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TIN news:  It has long be touted as a potential “game-changer” for the crude tanker market and it now seems to be gaining traction. US oil exports in quantities enough to make a difference on the market, appear to be on the radar for ship owners, especially after the ascension of Donald Trump in office. In its latest weekly report, shipbroker Gibson noted that “hardly had the creases fallen out of the new drapes in the Oval Office, when the new president commenced overturning several key pieces of legislation implemented by his predecessor. One item of significance to the oil trades was the decision to give a second chance to two controversial oil pipelines. President Trump signed executive orders supporting two projects, Keystone XL and the Dakota Access pipelines, both of which had been opposed by environmentalists under the Obama administration and halted as a consequence”.
In particular, according to the London-based shipbroker, “the Keystone XL pipeline will run for 1,179 miles from Alberta, Canada to Steele City, Nebraska where the pipeline will join the existing network. The new section is designed to increase capacity to 830,000 b/d from the present 550,00 b/d, providing a more direct route from Canada to the US Gulf Coast via Cushing. Following president Trump’s decision, TransCanada immediately submitted an application to the US State Dept. for approval to restart the mothballed project. The pipeline is a privately financed deal. This coupled with the desire to use US produced pipe and labour, makes it attractive to the new administration. However, this particular project may not be a done deal as it is almost certain that opposition to the project could once again cause disruption to the progress”.
Gibson added that “apart from the latest developments in terms of Canadian crude pipeline infrastructure to US, we are also likely to see a significant rise in US crude exports for several reasons. Crude exports ramped up much more quickly than expected in 2016 and we are presently seeing the all important US rig count rising. International oil prices are also rising and more efficient US shale production techniques are providing better margins for the oil producers. The new president’s policy “America first” and in particular, providing energy security as well as providing jobs for American workers was a major part of the Trump election campaign; meaning less dependence on crude imports. In this area, another Trump proposal is to bring in a “border adjustment tax” (BAT); which, if implemented, could add 20% to the price of imported crude (& products). The proposed legislation will directly have an impact on imports, primarily seaborne if the Canadian pipeline is built. Also, the same will boost domestic production. Goldman Sachs believes will lead to a ramp up in US production, resulting in a large oil surplus in 2018. Some will go into domestic refineries, but crude exports could also rise. US refineries have been running in the range 90-95% capacity for some time and, with few major enhancement projects on the horizon, any surplus of crude produced will be up for overseas sale”, said the shipbroker.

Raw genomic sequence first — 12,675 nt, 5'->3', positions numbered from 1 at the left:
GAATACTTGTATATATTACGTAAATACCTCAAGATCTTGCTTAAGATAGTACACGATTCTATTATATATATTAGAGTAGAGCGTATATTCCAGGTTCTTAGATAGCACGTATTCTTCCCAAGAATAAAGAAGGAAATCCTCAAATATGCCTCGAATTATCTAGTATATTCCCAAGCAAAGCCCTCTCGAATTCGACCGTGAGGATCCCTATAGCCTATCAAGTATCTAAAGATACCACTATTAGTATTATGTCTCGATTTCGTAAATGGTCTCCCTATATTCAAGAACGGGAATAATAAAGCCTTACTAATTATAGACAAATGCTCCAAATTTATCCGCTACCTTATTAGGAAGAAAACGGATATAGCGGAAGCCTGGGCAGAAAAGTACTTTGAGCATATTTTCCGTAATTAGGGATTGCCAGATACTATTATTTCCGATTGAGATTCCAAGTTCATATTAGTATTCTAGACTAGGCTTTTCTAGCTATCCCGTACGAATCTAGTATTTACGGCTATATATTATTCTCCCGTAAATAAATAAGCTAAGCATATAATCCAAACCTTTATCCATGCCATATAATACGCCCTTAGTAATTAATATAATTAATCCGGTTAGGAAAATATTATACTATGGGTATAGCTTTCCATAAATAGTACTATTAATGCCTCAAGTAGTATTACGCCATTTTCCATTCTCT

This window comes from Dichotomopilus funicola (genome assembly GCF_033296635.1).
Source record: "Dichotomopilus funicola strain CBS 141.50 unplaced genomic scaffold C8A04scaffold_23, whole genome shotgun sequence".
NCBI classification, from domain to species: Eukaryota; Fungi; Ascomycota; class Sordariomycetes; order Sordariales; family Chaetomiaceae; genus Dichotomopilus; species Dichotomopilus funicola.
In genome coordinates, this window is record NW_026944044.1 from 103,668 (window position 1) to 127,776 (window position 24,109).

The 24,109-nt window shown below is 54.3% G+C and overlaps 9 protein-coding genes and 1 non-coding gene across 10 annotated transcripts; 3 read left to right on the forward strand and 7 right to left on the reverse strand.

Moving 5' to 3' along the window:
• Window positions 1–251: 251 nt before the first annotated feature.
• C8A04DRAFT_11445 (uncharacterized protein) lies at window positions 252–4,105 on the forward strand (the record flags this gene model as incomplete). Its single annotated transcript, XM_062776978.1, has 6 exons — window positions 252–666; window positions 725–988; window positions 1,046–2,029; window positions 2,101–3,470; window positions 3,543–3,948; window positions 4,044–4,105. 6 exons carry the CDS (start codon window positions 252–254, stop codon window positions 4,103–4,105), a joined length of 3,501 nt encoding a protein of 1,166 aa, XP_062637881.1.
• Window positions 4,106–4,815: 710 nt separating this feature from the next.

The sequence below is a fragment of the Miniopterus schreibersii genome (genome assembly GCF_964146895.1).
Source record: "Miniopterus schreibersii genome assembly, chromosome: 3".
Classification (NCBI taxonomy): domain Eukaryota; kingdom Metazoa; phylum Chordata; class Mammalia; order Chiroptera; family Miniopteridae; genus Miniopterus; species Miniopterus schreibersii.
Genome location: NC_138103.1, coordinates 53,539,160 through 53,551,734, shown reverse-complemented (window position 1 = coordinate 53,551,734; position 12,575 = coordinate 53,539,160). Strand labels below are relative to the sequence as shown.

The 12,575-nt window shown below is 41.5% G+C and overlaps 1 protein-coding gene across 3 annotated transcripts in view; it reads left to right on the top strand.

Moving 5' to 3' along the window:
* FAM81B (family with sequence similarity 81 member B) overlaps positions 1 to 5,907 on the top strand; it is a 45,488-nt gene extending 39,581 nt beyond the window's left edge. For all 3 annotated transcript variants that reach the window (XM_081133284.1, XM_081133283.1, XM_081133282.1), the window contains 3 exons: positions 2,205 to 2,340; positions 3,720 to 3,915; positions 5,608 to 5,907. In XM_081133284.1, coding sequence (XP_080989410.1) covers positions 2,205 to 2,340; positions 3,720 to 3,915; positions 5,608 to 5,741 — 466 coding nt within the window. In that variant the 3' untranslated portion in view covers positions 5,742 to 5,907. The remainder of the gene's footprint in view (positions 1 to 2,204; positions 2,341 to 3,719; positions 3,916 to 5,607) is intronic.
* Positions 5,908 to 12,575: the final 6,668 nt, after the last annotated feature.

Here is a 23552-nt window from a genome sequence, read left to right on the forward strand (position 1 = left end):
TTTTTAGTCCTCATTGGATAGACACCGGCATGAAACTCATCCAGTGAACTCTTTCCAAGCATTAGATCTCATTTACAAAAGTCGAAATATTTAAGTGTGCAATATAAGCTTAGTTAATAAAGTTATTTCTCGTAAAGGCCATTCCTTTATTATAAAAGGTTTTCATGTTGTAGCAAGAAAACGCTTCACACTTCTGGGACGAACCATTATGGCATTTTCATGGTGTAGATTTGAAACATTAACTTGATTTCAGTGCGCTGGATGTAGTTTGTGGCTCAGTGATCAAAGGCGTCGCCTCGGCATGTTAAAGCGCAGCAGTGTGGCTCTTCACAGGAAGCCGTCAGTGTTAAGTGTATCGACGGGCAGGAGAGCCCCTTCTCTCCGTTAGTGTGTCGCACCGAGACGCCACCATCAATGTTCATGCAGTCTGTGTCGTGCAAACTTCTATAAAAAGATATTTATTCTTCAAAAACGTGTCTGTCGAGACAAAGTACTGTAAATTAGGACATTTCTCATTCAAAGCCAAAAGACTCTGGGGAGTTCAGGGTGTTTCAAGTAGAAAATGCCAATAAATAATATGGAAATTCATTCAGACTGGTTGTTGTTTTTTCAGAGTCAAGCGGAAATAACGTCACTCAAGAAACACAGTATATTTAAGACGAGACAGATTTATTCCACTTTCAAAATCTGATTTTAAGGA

It went to note that “putting all the above together, prospects for a rapid increase in US export crude is finally beginning to look a real possibility. In addition, although the potential decline in seaborne crude imports, at first glance, sounds like bad news for tankers, existing crude exporters to the US will need to seek alternative markets but this could actually benefit our market. Venezuelan and West African barrels would in all probability be shipped to the Far-East and India, supporting tonne miles. Another issue here to consider will be the price differential between WTI and the international Brent price which will also influence imports/exports. The US is also taking steps to improve export infrastructure. One of the first cargoes, following the lifting of the export ban in December 2015, loaded at the 2 million barrel Occidental storage facility at Corpus Christi, Tx. Plans to upgrade the 300,000 b/d facility include deepening and widening the Channel to accommodate Suezmaxes. Other projects in the Gulf are also taking place. So perhaps we will see larger volumes of US crude exports, the question is how quickly this will happen and how large the volumes will be?”, wondered Gibson.
Meanwhile, in the crude tanker market this week, in the Middle East, Gibson said that “having taken a hard hit prior to the long Chinese holidays, VLCC Owners had to endure another phase of thin interest that more definitely shifted the rate range to lows of ws 55 East for new buildings with a top of ws 70 payable to the most favoured units and to as low as ws 37 to the West. Activity did start to pick up at the week’s end, however, and a busier week to come should prevent further slippage. Suezmaxes drifted lower again on very easy supply and limited interest. Rates to the East eased to ws 72.5 with as low as ws 36 called for runs to the West and no early turnaround in sight. Aframaxes bumbled along and had to give a little ground eventually to 80,000 by ws 115 to Singapore with further drift a possibility into next week”, the shipbroker concluded.

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